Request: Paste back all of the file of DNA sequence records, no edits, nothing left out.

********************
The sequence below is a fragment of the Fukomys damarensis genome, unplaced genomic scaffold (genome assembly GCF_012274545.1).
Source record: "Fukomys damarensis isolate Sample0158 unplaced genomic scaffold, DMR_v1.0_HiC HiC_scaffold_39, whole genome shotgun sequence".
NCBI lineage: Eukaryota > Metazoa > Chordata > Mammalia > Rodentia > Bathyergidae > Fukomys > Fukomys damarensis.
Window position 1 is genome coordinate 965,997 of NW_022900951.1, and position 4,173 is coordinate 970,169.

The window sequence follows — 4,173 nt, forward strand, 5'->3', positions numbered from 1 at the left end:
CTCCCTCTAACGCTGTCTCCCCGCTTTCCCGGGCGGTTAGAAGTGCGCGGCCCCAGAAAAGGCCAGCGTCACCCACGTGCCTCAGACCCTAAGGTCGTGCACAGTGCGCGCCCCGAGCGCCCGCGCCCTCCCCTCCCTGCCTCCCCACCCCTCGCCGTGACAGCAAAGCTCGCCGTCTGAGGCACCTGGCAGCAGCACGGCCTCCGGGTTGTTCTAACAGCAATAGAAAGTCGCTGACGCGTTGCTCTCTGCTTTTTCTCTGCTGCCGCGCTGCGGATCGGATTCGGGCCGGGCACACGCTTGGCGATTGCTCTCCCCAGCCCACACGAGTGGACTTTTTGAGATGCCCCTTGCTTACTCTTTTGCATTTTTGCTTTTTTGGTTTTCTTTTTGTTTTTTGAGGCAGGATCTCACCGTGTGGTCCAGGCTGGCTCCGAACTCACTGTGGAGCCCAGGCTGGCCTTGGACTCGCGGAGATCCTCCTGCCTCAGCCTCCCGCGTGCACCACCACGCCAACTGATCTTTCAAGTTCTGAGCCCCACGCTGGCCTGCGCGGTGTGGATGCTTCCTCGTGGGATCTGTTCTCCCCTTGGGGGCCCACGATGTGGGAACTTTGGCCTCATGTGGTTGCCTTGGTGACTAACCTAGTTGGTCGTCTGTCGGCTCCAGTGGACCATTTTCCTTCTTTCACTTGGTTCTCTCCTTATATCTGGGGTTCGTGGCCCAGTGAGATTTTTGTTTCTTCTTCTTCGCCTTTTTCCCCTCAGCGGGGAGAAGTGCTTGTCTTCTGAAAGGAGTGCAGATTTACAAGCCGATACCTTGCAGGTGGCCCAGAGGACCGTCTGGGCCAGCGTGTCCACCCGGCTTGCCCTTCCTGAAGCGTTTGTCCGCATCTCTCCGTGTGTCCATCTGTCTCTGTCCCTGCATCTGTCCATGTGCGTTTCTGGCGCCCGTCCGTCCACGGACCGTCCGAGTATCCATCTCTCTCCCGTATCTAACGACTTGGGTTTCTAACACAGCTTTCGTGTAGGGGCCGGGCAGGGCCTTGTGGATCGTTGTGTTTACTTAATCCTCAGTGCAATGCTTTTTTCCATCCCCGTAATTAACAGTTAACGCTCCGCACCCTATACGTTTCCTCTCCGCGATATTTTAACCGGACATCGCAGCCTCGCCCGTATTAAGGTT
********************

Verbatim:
The sequence below is a fragment of the Fukomys damarensis genome, unplaced genomic scaffold (genome assembly GCF_012274545.1).
Source record: "Fukomys damarensis isolate Sample0158 unplaced genomic scaffold, DMR_v1.0_HiC HiC_scaffold_39, whole genome shotgun sequence".
NCBI lineage: Eukaryota > Metazoa > Chordata > Mammalia > Rodentia > Bathyergidae > Fukomys > Fukomys damarensis.
Window position 1 is genome coordinate 965,997 of NW_022900951.1, and position 4,173 is coordinate 970,169.

The window sequence follows — 4,173 nt, forward strand, 5'->3', positions numbered from 1 at the left end:
CTCCCTCTAACGCTGTCTCCCCGCTTTCCCGGGCGGTTAGAAGTGCGCGGCCCCAGAAAAGGCCAGCGTCACCCACGTGCCTCAGACCCTAAGGTCGTGCACAGTGCGCGCCCCGAGCGCCCGCGCCCTCCCCTCCCTGCCTCCCCACCCCTCGCCGTGACAGCAAAGCTCGCCGTCTGAGGCACCTGGCAGCAGCACGGCCTCCGGGTTGTTCTAACAGCAATAGAAAGTCGCTGACGCGTTGCTCTCTGCTTTTTCTCTGCTGCCGCGCTGCGGATCGGATTCGGGCCGGGCACACGCTTGGCGATTGCTCTCCCCAGCCCACACGAGTGGACTTTTTGAGATGCCCCTTGCTTACTCTTTTGCATTTTTGCTTTTTTGGTTTTCTTTTTGTTTTTTGAGGCAGGATCTCACCGTGTGGTCCAGGCTGGCTCCGAACTCACTGTGGAGCCCAGGCTGGCCTTGGACTCGCGGAGATCCTCCTGCCTCAGCCTCCCGCGTGCACCACCACGCCAACTGATCTTTCAAGTTCTGAGCCCCACGCTGGCCTGCGCGGTGTGGATGCTTCCTCGTGGGATCTGTTCTCCCCTTGGGGGCCCACGATGTGGGAACTTTGGCCTCATGTGGTTGCCTTGGTGACTAACCTAGTTGGTCGTCTGTCGGCTCCAGTGGACCATTTTCCTTCTTTCACTTGGTTCTCTCCTTATATCTGGGGTTCGTGGCCCAGTGAGATTTTTGTTTCTTCTTCTTCGCCTTTTTCCCCTCAGCGGGGAGAAGTGCTTGTCTTCTGAAAGGAGTGCAGATTTACAAGCCGATACCTTGCAGGTGGCCCAGAGGACCGTCTGGGCCAGCGTGTCCACCCGGCTTGCCCTTCCTGAAGCGTTTGTCCGCATCTCTCCGTGTGTCCATCTGTCTCTGTCCCTGCATCTGTCCATGTGCGTTTCTGGCGCCCGTCCGTCCACGGACCGTCCGAGTATCCATCTCTCTCCCGTATCTAACGACTTGGGTTTCTAACACAGCTTTCGTGTAGGGGCCGGGCAGGGCCTTGTGGATCGTTGTGTTTACTTAATCCTCAGTGCAATGCTTTTTTCCATCCCCGTAATTAACAGTTAACGCTCCGCACCCTATACGTTTCCTCTCCGCGATATTTTAACCGGACATCGCAGCCTCGCCCGTATTAAGGTT